Enemy resistance was anticipated to be light, but it was discovered that German forces were occupying the port town of Arzew (which lay twenty miles east of Oran). This meant that landing craft carrying the assault troops could be destroyed if, and when they were spotted. This is where the Rangers came into play. There were two coastal batteries at Arzew, and it was decided that a simultaneous attack of the companies of the 1st Ranger Battalion was the best way to execute this special operation. Destroying these coastal batteries was paramount for the safe landing of the troops and heavy equipment waiting off shore.
Heavy artillery dominated the cliffs over the port of Arzew. The port itself consisted of two concrete jetties running a full mile into the sea that then joined to form a narrow opening, which could be closed into the port.
On the harbor point was another gun battery named "Ford de La Pointe". Here guns were aimed seaward to ward off infiltration by boat. Infiltration into the port of Arzew could not be accomplished until these gun batteries were secured. This became the job for the Rangers who were to move in ahead of the task force (spearhead the invasion as they became famous for doing in many assault landings to come), secure the gun batteries, and make way for the troops waiting offshore to land with their heavy equipment.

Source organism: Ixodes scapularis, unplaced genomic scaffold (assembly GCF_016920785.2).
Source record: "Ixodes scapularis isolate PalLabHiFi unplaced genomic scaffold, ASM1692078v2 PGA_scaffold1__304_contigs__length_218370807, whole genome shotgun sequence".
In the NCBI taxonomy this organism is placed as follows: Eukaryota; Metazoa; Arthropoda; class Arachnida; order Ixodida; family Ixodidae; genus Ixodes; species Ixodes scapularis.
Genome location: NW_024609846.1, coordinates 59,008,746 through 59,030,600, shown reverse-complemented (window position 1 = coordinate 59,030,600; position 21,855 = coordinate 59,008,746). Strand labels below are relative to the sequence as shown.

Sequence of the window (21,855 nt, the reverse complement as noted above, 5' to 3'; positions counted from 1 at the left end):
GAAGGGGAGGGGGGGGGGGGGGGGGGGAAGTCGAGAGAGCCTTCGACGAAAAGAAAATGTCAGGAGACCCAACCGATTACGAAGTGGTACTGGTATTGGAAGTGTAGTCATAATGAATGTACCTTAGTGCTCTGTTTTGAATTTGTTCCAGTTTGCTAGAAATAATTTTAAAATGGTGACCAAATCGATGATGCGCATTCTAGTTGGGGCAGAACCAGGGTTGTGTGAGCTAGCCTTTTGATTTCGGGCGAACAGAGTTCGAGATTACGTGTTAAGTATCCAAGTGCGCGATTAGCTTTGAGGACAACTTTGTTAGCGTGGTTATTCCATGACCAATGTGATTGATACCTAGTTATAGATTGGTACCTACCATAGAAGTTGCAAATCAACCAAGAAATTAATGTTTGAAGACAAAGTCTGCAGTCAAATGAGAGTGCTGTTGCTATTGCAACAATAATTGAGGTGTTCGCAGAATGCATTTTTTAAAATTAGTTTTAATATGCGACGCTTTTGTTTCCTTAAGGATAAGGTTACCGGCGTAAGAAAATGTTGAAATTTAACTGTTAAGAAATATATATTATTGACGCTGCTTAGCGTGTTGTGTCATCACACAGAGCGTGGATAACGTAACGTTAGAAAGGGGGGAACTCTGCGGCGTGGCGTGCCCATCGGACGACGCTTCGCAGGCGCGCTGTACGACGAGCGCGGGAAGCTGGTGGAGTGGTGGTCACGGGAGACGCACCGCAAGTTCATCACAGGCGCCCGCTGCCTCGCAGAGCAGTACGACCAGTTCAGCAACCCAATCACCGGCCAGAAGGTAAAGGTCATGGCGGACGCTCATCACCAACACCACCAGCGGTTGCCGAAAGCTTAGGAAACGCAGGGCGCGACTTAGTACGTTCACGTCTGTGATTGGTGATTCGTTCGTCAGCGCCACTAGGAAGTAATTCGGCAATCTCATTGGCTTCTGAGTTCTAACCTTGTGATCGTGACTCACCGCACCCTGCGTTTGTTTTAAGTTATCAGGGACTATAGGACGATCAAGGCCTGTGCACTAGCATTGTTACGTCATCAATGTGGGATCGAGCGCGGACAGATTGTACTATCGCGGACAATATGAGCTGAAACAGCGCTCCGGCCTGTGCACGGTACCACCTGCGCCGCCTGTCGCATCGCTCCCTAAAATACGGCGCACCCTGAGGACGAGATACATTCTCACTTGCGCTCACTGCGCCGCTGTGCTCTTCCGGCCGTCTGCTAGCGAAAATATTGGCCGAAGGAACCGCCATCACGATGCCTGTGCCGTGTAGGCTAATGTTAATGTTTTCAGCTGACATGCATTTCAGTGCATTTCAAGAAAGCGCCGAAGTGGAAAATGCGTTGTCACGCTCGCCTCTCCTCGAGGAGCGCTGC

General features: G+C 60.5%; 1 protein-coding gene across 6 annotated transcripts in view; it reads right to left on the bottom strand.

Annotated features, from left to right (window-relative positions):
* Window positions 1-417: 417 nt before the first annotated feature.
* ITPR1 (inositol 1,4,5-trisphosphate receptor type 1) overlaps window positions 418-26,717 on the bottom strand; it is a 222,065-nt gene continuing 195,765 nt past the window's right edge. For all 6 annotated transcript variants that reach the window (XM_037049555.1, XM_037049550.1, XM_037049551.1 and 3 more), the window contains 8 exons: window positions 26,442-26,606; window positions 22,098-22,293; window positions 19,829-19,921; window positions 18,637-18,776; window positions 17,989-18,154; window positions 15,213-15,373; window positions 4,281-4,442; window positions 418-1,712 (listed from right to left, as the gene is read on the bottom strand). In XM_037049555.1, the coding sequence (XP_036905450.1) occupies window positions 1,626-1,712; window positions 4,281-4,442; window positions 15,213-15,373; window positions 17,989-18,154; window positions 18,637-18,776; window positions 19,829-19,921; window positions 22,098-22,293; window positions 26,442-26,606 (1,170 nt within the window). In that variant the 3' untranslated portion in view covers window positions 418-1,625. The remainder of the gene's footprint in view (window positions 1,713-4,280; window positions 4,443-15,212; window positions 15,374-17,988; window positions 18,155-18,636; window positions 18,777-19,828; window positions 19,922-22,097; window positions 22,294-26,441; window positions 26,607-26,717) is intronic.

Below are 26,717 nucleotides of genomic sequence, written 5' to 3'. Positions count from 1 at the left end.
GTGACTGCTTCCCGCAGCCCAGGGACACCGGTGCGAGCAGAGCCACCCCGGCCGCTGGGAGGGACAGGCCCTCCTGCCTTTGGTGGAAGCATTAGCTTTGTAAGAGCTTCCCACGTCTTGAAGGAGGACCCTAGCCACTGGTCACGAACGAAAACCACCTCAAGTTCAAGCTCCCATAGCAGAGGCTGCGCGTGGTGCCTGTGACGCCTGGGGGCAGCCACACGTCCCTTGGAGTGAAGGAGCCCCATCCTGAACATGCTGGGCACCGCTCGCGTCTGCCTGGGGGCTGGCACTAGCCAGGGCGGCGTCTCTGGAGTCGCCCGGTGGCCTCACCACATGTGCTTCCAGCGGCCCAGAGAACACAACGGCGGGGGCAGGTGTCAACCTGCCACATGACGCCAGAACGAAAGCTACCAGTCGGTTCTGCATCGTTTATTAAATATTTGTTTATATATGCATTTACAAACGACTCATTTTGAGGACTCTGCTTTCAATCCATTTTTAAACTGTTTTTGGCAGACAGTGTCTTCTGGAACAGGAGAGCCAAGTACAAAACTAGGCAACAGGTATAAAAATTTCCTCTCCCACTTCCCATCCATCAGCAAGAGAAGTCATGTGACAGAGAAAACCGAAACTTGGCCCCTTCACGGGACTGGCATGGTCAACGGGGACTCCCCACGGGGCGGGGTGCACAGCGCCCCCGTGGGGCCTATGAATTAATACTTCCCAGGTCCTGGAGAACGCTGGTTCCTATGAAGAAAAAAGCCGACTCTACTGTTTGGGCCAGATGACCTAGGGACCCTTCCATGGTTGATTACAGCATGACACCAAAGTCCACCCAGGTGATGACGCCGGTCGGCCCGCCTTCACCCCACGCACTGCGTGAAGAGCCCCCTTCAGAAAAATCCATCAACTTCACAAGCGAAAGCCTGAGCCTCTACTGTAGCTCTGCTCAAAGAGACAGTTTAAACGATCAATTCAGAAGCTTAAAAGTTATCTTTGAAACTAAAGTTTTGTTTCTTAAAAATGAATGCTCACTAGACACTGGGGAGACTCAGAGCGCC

The Rangers spearheaded this invasion by executing an amphibious landing on the North African shores, then infiltrating behind enemy lines and destroying artillery aimed on the beach. The Rangers carried out this mission in two separate landings. One force of companies, led by Major Dammer, would go directly into the port of Arzew. A second force under Lieutenant Colonel Darby, would attack the high ground. This would be accomplished by landing on the rocky shores and scaling the cliff to secure the battery above.